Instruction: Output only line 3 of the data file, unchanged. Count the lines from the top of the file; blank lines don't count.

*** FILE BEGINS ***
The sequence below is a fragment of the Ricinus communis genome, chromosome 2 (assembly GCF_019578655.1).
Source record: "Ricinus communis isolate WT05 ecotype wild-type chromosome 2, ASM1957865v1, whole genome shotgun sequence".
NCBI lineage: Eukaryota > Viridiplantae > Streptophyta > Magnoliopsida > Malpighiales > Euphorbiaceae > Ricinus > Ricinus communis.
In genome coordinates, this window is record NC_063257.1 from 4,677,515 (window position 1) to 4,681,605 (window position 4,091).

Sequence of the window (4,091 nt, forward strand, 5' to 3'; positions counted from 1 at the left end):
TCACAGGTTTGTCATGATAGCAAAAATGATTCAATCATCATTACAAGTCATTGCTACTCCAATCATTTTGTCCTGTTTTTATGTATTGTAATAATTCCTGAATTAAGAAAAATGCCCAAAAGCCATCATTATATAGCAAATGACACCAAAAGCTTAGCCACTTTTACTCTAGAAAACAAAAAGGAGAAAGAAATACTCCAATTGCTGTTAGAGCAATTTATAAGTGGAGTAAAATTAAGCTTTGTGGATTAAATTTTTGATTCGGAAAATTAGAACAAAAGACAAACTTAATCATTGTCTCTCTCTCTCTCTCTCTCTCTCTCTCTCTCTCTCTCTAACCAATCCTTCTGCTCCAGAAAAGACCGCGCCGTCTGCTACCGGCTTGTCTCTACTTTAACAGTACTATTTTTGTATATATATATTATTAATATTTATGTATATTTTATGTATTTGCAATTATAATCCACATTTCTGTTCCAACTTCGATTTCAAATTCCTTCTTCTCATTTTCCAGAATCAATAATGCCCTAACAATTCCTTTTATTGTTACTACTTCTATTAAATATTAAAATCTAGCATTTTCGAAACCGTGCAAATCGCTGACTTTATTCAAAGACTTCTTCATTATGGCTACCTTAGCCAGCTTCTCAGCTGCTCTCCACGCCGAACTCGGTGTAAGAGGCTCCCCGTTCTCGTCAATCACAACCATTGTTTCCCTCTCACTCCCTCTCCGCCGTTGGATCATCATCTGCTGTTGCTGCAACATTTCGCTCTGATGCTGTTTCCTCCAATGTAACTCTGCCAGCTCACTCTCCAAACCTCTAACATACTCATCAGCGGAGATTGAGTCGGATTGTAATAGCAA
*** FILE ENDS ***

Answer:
NCBI lineage: Eukaryota > Viridiplantae > Streptophyta > Magnoliopsida > Malpighiales > Euphorbiaceae > Ricinus > Ricinus communis.